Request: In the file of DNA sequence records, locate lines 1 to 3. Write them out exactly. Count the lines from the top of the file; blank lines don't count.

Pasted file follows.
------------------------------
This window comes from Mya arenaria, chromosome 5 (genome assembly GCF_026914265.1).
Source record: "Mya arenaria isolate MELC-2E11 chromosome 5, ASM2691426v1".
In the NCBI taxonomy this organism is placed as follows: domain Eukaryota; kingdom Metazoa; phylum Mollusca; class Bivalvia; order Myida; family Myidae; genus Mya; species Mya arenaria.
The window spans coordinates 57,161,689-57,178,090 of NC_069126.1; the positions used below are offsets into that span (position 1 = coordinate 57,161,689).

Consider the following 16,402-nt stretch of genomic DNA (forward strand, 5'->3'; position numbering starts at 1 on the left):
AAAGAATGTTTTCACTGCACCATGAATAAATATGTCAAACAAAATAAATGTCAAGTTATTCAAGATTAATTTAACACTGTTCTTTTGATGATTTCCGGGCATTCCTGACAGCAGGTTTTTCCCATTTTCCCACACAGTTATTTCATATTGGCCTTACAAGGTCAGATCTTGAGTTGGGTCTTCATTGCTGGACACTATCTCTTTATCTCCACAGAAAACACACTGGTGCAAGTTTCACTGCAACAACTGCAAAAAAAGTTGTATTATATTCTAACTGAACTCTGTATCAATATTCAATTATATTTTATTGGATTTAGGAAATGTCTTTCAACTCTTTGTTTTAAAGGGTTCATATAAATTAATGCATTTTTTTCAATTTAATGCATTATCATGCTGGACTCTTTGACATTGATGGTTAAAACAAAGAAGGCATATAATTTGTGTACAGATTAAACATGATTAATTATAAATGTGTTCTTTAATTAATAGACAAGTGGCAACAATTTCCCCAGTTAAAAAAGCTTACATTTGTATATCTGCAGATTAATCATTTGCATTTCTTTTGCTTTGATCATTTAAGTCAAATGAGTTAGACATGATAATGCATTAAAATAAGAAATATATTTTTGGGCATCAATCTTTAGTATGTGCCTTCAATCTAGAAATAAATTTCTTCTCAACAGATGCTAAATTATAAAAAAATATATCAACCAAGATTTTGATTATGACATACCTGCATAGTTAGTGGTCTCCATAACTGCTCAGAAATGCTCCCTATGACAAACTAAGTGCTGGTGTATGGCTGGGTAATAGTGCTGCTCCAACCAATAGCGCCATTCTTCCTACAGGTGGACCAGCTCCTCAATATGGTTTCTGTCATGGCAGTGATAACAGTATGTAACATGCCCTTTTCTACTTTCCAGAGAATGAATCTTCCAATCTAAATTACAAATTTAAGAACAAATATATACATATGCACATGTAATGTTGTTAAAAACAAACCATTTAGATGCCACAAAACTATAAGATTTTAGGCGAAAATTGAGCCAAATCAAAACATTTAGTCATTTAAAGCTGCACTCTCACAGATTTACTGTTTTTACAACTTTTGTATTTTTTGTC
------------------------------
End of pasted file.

This window comes from Mya arenaria, chromosome 5 (genome assembly GCF_026914265.1).
Source record: "Mya arenaria isolate MELC-2E11 chromosome 5, ASM2691426v1".
In the NCBI taxonomy this organism is placed as follows: domain Eukaryota; kingdom Metazoa; phylum Mollusca; class Bivalvia; order Myida; family Myidae; genus Mya; species Mya arenaria.